Baltimore County police charged a 41-year-old prison inmate yesterday with first-degree murder and assault in a brutal 1986 robbery in which a man was shot to death and his wife wounded in their Woodlawn home.
Leon Copeland - incarcerated at the Maryland Department of Corrections on unrelated convictions - was charged after a preserved sample of DNA linked him to the killing of Lawrence Gregory Dye and the attack on Edna Dye, police said.
It was one of 13 open homicide cases in Baltimore County from 1986, but the Dye case stood out on the list.
The Dyes were parents of two young sons, who were not home when the attack occurred, Aug. 15 that year. The couple were returning home at 10:30 p.m. when a man wearing a ski mask and carrying a handgun came out of the bushes and confronted them in front of their house in the 5700 block of Pembroke Ave. He ordered them inside and demanded their money at gunpoint. The couple complied.
"She told me he said, 'Just do what I tell you and I won't hurt you,'" said neighbor Helen Craig yesterday.
According to charging documents, the couple were forced upstairs, where Edna Dye was ordered to tie her husband to the bed. She complied.
Then, police said, the gunman shot 38-year-old Gregory Dye twice in the head, killing him in front of his wife. The man then attacked Edna Dye, police said, searched the home for money and jewelry and, as he was leaving, shot the woman once behind the ear, leaving her unconscious.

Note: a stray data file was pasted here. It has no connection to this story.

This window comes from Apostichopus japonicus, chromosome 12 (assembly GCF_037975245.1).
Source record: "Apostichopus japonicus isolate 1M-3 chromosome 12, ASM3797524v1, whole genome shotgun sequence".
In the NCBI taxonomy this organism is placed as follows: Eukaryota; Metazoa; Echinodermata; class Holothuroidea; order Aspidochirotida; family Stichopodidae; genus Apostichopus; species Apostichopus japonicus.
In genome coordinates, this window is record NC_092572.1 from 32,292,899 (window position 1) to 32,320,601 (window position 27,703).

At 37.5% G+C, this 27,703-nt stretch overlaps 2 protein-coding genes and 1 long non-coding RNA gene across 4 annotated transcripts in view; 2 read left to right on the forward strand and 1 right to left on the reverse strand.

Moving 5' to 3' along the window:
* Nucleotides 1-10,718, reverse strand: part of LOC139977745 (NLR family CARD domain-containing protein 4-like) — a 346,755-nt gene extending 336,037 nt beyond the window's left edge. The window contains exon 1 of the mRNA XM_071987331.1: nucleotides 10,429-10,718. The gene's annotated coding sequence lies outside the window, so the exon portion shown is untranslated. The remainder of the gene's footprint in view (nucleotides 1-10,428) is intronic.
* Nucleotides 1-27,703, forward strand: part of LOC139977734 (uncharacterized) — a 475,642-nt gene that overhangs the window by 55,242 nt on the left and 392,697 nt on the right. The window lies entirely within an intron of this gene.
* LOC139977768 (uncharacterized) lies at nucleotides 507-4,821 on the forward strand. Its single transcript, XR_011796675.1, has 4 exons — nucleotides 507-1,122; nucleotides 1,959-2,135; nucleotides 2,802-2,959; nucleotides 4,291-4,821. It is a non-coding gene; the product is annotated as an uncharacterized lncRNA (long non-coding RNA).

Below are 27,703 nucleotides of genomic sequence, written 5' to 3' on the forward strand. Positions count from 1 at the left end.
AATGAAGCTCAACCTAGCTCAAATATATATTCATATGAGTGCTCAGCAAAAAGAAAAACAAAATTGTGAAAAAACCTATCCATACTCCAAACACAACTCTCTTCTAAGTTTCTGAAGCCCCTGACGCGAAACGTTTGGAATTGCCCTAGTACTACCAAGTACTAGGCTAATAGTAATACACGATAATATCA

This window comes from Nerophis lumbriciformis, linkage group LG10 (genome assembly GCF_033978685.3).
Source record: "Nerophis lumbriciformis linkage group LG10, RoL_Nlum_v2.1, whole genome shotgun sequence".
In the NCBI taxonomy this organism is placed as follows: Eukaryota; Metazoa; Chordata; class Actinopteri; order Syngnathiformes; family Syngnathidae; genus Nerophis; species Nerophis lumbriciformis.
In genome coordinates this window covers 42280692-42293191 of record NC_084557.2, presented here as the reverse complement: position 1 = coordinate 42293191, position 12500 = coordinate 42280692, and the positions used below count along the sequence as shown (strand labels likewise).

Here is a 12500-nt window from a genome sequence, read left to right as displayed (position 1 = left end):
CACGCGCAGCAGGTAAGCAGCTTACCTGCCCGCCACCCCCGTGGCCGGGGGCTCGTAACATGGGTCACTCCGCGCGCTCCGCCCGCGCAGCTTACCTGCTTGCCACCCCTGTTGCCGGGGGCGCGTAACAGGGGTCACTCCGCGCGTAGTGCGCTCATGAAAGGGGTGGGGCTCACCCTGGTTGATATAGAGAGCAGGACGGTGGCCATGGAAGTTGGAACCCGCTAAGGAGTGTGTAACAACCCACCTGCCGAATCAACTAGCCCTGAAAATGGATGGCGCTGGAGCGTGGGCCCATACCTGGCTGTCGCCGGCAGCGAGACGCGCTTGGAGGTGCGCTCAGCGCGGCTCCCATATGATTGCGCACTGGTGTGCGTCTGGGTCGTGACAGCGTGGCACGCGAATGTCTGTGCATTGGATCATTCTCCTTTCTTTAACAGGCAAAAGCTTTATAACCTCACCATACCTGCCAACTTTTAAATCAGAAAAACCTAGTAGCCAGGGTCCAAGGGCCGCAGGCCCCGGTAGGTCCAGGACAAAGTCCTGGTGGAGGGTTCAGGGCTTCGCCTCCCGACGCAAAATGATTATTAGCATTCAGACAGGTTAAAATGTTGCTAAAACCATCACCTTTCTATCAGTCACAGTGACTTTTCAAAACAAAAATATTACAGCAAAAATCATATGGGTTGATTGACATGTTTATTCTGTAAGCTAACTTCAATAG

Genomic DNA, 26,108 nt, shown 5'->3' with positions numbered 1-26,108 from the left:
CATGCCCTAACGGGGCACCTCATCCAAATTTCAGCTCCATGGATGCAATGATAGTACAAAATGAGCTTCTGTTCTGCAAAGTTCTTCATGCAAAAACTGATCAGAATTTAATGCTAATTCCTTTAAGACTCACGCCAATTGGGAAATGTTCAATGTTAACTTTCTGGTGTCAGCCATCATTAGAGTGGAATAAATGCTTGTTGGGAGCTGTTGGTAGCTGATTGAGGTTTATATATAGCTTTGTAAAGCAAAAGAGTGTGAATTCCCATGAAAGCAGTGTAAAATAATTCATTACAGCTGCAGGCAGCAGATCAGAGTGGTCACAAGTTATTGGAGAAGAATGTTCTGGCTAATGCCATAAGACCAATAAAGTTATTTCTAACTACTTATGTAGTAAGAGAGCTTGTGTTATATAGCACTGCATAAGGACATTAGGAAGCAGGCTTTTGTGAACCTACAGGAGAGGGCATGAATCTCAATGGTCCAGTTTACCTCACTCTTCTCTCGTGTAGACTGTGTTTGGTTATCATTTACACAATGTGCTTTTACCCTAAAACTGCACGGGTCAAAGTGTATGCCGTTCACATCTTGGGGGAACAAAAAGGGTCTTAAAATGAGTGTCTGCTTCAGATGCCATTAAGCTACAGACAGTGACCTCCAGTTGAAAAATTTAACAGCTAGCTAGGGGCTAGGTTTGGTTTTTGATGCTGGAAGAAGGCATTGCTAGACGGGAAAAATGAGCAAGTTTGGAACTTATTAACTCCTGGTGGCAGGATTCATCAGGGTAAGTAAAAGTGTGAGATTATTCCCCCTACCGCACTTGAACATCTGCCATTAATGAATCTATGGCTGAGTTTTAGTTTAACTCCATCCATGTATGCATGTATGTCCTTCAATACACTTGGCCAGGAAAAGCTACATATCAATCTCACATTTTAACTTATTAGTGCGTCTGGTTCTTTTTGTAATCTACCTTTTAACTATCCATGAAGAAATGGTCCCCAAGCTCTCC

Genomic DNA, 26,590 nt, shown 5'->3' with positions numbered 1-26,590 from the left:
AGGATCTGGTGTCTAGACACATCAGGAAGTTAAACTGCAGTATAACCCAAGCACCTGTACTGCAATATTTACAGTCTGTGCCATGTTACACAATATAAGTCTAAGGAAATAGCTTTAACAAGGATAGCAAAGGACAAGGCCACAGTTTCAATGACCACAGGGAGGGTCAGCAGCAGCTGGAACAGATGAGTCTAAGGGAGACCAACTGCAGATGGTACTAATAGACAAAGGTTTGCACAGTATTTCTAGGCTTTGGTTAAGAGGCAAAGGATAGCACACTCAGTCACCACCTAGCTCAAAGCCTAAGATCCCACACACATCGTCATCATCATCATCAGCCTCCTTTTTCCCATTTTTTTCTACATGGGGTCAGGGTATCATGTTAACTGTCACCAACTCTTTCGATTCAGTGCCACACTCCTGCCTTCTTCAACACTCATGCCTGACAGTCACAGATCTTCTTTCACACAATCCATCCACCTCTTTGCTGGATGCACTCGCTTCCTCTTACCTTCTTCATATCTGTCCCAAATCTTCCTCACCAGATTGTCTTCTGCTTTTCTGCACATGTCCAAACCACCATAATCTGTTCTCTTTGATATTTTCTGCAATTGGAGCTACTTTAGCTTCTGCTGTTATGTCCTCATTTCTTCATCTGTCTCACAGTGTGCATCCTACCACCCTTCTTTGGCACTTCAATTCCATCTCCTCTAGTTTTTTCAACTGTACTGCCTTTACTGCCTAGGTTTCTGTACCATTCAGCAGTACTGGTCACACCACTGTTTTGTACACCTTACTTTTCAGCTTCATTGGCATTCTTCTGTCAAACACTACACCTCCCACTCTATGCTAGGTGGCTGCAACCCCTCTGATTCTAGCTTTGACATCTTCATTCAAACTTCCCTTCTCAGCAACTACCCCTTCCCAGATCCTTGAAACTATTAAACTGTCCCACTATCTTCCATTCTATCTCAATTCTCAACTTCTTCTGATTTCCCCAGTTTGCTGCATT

When Edna Dye awoke, she made her way across the street to Craig's house, and Craig called police.
Craig remembers Dye, a friendly woman who volunteered in the neighborhood and worked as a computer analyst in Woodlawn, appearing at her door shocked, with dried blood in her hair.
"She said, 'We've been robbed, and I think Greg is dead,'" Craig said. "Once they took her to the hospital, she never came back. We packed her things and found a Realtor. She never came back to this block."
Officials said the only apparent motive was robbery. Early in the investigation, authorities conducted an extensive search.
Cpl. Vickie Warehime, a county police spokeswoman, said detectives had talked with Copeland "throughout the investigation." Several months ago, they sent a sample of DNA from the crime scene and a blood sample from Copeland to a private lab, where a match was made.
Detectives routinely monitor the advance of DNA technology and had recently discovered new technology was available to test the sample, Warehime said.
Copeland, who according to court records is serving time for rape and breaking and entering convictions, is being held without bail on the latest charges.
Edna Dye declined to comment.
Craig and neighbor Pamela Leverette talked about the effect the incident on their neighborhood.
Gone are days when Gregory Dye "used to go outside on the porch and joke about their days at Morgan State" University, said Leverette, who knew Dye when he was a college football star. Or when the neighborhood children - including the Dyes' sons, then 10 and 15 - would play football.
"When it is quiet outside or I am coming home late," she said, "I think about it."